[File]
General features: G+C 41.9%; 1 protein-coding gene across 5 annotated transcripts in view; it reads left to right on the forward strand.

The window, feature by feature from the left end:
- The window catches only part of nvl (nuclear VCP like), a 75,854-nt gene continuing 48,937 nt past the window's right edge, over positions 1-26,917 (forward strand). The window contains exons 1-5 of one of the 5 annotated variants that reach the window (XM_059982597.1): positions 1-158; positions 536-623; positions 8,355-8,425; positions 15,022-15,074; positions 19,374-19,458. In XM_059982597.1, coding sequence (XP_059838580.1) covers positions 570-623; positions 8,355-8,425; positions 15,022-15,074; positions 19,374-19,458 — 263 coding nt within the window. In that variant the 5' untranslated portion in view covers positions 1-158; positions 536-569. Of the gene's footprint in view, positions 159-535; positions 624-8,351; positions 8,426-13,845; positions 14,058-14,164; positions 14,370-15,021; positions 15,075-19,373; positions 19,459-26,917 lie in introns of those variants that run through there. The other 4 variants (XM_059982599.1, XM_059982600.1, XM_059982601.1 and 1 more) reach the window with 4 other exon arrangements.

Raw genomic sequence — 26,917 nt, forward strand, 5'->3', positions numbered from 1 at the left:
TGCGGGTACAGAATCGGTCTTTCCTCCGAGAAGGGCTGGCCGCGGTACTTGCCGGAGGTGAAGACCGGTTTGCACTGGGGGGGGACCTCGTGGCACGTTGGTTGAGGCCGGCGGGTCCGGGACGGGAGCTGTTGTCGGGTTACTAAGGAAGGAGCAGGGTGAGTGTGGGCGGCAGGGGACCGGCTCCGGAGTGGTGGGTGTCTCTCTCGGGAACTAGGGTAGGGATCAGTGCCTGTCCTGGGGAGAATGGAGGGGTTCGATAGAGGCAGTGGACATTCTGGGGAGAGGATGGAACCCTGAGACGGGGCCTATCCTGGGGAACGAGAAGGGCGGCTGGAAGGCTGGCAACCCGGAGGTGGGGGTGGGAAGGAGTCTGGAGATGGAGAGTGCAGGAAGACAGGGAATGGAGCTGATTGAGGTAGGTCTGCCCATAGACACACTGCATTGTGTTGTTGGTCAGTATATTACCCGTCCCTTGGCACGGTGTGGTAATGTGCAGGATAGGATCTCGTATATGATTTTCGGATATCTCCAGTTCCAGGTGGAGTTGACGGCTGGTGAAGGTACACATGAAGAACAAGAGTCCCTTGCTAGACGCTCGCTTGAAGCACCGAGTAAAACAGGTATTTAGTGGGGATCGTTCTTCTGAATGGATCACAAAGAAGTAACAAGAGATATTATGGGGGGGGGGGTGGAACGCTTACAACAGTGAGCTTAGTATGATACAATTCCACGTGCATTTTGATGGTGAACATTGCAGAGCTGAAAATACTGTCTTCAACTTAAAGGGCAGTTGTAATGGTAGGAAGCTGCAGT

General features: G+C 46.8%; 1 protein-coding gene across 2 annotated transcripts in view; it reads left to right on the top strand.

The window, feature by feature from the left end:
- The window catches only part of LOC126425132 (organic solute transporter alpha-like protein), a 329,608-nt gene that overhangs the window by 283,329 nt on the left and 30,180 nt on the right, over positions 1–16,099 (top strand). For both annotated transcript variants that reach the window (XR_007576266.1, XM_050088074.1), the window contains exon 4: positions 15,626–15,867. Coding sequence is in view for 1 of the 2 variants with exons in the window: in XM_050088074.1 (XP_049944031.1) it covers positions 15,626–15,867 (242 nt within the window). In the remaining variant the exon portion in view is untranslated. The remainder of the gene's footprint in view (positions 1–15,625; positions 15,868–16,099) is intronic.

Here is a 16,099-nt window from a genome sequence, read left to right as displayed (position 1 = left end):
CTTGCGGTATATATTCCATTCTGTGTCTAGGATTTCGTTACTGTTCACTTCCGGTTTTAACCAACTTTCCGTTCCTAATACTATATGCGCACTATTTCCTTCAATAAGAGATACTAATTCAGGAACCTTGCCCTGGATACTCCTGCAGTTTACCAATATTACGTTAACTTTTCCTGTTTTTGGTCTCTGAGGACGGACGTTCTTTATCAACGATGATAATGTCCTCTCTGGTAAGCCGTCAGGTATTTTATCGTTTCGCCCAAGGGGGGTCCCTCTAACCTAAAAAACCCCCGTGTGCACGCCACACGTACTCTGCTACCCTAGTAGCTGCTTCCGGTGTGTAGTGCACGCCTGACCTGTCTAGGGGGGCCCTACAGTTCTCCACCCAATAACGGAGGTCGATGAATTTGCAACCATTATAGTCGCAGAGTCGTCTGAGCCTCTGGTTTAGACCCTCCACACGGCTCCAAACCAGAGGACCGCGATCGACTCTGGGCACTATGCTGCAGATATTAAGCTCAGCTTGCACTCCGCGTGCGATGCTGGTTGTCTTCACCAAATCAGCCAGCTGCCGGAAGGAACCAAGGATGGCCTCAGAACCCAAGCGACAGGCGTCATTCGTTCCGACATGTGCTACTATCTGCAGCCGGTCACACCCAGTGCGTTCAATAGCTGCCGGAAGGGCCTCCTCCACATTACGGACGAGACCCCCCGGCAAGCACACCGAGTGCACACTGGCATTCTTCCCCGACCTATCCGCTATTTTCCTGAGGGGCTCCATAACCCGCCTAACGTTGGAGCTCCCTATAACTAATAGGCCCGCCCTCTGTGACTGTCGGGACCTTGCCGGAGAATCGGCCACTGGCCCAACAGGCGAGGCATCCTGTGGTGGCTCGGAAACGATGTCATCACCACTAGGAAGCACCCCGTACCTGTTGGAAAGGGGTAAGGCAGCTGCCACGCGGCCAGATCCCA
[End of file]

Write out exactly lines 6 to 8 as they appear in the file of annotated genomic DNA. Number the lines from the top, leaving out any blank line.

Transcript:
General features: G+C 46.8%; 1 protein-coding gene across 2 annotated transcripts in view; it reads left to right on the top strand.

The window, feature by feature from the left end:
- The window catches only part of LOC126425132 (organic solute transporter alpha-like protein), a 329,608-nt gene that overhangs the window by 283,329 nt on the left and 30,180 nt on the right, over positions 1–16,099 (top strand). For both annotated transcript variants that reach the window (XR_007576266.1, XM_050088074.1), the window contains exon 4: positions 15,626–15,867. Coding sequence is in view for 1 of the 2 variants with exons in the window: in XM_050088074.1 (XP_049944031.1) it covers positions 15,626–15,867 (242 nt within the window). In the remaining variant the exon portion in view is untranslated. The remainder of the gene's footprint in view (positions 1–15,625; positions 15,868–16,099) is intronic.